In the form of a large-scale installation, Shail Suneja’s project activates an island space caught between three busy roads right under the metro station. Wire mesh sculptural pieces reminiscent of the industrial fences in the surrounding areas flow like ribbons across the harsh beams of the building. The piece draws its inspiration and form from flow lines, rising and dipping with the rhythm of the traffic, the movement of the crowd and the curve of the road. It also marks the gentrification of the space represented by the flying away of old industrial fences.
Having dabbled in product and space design, and with a keen interest in hands-on work, Shail Suneja’s practice has most frequently dealt with sustainability and ecological building, emphasizing on the use of natural, indigenous materials that forge a direct link between that which is built and the natural context within which it is situated. As a result, his work, instead of imposing form upon material, allows material to dictate form. Whether it comes to understanding the properties of natural materials or the functioning of man made machinery, Shail’s practice advocates a close introspection of our physical world in order to inform our interventions such that they are integrated with context rather than imposed upon it.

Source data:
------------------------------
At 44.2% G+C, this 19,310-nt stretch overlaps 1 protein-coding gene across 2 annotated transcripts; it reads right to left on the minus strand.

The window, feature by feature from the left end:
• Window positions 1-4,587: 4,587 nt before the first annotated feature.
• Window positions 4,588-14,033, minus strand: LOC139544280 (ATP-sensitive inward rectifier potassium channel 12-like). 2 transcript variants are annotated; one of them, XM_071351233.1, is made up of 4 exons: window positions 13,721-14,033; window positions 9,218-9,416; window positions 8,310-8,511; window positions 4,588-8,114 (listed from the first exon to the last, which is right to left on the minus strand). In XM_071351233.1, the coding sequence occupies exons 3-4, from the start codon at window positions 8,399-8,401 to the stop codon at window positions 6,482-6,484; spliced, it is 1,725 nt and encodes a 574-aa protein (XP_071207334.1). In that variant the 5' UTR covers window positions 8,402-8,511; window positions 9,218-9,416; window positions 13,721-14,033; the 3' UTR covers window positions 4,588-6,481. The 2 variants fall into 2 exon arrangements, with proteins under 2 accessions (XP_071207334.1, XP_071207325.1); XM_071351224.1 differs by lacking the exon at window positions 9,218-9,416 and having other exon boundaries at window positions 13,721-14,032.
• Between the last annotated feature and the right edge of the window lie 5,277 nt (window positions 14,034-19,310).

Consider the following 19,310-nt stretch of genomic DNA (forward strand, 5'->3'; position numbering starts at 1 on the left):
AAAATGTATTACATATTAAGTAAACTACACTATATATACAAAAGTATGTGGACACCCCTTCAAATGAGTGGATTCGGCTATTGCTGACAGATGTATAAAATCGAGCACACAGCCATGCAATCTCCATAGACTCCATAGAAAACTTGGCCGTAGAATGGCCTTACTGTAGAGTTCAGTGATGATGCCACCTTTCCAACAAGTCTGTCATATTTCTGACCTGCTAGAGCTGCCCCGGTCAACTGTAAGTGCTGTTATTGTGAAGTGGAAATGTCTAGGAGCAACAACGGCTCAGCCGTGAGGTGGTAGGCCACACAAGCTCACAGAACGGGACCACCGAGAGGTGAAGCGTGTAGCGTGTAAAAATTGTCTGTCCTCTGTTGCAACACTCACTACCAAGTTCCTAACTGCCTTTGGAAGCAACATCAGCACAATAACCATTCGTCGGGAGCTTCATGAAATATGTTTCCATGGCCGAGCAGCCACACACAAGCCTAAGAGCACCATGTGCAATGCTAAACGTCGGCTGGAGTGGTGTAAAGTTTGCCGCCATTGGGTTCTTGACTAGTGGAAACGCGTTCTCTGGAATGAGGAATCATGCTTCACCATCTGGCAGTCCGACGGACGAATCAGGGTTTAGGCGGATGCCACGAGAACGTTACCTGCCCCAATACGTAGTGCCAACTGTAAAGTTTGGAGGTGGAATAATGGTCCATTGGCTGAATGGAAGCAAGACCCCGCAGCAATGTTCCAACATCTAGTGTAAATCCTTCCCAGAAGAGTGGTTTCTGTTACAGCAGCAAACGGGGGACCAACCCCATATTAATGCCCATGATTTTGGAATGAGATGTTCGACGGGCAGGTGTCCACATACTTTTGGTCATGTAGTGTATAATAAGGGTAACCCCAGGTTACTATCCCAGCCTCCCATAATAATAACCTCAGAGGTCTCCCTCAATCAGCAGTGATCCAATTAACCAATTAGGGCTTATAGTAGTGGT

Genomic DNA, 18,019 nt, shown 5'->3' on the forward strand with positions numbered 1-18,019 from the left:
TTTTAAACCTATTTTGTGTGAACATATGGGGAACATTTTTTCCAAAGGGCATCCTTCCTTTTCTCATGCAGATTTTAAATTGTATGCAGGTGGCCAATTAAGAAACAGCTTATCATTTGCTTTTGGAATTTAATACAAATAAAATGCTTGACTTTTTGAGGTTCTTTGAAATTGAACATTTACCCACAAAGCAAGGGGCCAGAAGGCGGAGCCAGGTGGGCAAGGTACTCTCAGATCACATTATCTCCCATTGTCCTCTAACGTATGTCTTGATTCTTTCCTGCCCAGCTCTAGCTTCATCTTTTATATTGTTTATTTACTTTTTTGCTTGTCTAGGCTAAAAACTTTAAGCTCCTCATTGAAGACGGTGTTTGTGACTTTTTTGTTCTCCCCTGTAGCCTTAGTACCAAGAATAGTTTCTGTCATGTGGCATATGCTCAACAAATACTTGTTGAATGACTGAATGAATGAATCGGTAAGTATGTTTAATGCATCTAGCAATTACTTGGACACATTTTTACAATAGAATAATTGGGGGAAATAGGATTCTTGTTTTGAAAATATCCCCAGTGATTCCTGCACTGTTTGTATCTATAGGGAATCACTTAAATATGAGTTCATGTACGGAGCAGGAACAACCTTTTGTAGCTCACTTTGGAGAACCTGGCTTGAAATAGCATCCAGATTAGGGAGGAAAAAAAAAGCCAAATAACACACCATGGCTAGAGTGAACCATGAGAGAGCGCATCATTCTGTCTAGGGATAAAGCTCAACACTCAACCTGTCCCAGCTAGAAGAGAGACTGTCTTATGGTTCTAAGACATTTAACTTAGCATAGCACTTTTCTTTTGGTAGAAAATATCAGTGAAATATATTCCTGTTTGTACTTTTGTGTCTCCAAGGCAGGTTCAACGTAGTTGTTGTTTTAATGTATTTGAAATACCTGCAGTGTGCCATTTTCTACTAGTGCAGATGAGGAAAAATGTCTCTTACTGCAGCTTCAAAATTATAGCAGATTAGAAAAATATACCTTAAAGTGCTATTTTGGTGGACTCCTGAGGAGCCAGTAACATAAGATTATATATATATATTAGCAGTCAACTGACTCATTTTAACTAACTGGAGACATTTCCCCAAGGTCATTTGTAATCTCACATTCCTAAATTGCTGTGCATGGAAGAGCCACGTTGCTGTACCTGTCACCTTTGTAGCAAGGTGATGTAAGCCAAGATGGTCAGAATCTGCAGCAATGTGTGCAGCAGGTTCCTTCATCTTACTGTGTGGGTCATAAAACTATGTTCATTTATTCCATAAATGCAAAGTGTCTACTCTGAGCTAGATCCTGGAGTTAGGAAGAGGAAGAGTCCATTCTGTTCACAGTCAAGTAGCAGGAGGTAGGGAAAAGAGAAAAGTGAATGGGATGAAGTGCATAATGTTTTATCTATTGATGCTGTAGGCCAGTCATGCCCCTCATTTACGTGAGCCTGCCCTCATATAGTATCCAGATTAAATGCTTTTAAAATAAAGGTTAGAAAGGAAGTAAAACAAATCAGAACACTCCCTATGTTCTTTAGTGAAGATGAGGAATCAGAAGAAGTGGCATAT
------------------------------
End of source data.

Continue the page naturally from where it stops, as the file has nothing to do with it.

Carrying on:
Across the span of two semesters, Shail’s ideas have travelled from literal to abstract, from narrative-intensive to material-intensive. Photographing the site from various angles and sketching playful intervention ideas directly over them, allowing him to arrive at the basic idea of exploring soft forms through hard materials. Shail arrived at the use of metal mesh to create large, flowing ribbon-like forms that would seem like they were flying away and wrapping around the beams of the building, to symbolize the breaking away of barriers.